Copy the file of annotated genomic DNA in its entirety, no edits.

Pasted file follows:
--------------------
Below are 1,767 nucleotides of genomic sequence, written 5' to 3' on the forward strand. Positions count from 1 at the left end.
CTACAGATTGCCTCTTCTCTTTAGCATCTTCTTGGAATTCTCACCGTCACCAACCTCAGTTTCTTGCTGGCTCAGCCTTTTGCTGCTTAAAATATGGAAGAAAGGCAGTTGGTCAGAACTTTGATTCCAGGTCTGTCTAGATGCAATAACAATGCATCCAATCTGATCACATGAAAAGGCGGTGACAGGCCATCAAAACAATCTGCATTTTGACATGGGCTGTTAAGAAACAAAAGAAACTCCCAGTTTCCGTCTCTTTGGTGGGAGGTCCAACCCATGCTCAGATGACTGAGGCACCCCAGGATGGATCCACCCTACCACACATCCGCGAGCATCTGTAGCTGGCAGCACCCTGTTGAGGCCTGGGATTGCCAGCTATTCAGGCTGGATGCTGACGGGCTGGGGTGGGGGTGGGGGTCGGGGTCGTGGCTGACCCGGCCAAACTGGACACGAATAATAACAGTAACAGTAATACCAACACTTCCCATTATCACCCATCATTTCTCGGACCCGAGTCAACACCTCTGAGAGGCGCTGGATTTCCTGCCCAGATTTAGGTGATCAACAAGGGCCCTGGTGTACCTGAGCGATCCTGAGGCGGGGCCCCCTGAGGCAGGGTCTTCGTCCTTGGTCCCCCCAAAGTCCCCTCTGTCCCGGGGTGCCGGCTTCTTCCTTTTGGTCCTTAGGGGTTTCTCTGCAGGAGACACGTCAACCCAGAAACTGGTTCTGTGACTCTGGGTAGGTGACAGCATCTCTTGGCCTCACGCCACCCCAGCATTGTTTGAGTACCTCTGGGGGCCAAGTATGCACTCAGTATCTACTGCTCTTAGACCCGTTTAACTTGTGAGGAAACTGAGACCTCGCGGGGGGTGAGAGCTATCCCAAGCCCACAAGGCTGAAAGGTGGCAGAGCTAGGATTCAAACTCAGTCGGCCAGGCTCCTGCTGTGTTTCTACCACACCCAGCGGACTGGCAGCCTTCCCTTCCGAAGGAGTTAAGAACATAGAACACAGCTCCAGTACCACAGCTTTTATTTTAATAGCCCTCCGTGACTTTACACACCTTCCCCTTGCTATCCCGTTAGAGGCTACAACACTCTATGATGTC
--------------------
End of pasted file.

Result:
Below are 1,767 nucleotides of genomic sequence, written 5' to 3' on the forward strand. Positions count from 1 at the left end.
CTACAGATTGCCTCTTCTCTTTAGCATCTTCTTGGAATTCTCACCGTCACCAACCTCAGTTTCTTGCTGGCTCAGCCTTTTGCTGCTTAAAATATGGAAGAAAGGCAGTTGGTCAGAACTTTGATTCCAGGTCTGTCTAGATGCAATAACAATGCATCCAATCTGATCACATGAAAAGGCGGTGACAGGCCATCAAAACAATCTGCATTTTGACATGGGCTGTTAAGAAACAAAAGAAACTCCCAGTTTCCGTCTCTTTGGTGGGAGGTCCAACCCATGCTCAGATGACTGAGGCACCCCAGGATGGATCCACCCTACCACACATCCGCGAGCATCTGTAGCTGGCAGCACCCTGTTGAGGCCTGGGATTGCCAGCTATTCAGGCTGGATGCTGACGGGCTGGGGTGGGGGTGGGGGTCGGGGTCGTGGCTGACCCGGCCAAACTGGACACGAATAATAACAGTAACAGTAATACCAACACTTCCCATTATCACCCATCATTTCTCGGACCCGAGTCAACACCTCTGAGAGGCGCTGGATTTCCTGCCCAGATTTAGGTGATCAACAAGGGCCCTGGTGTACCTGAGCGATCCTGAGGCGGGGCCCCCTGAGGCAGGGTCTTCGTCCTTGGTCCCCCCAAAGTCCCCTCTGTCCCGGGGTGCCGGCTTCTTCCTTTTGGTCCTTAGGGGTTTCTCTGCAGGAGACACGTCAACCCAGAAACTGGTTCTGTGACTCTGGGTAGGTGACAGCATCTCTTGGCCTCACGCCACCCCAGCATTGTTTGAGTACCTCTGGGGGCCAAGTATGCACTCAGTATCTACTGCTCTTAGACCCGTTTAACTTGTGAGGAAACTGAGACCTCGCGGGGGGTGAGAGCTATCCCAAGCCCACAAGGCTGAAAGGTGGCAGAGCTAGGATTCAAACTCAGTCGGCCAGGCTCCTGCTGTGTTTCTACCACACCCAGCGGACTGGCAGCCTTCCCTTCCGAAGGAGTTAAGAACATAGAACACAGCTCCAGTACCACAGCTTTTATTTTAATAGCCCTCCGTGACTTTACACACCTTCCCCTTGCTATCCCGTTAGAGGCTACAACACTCTATGATGTC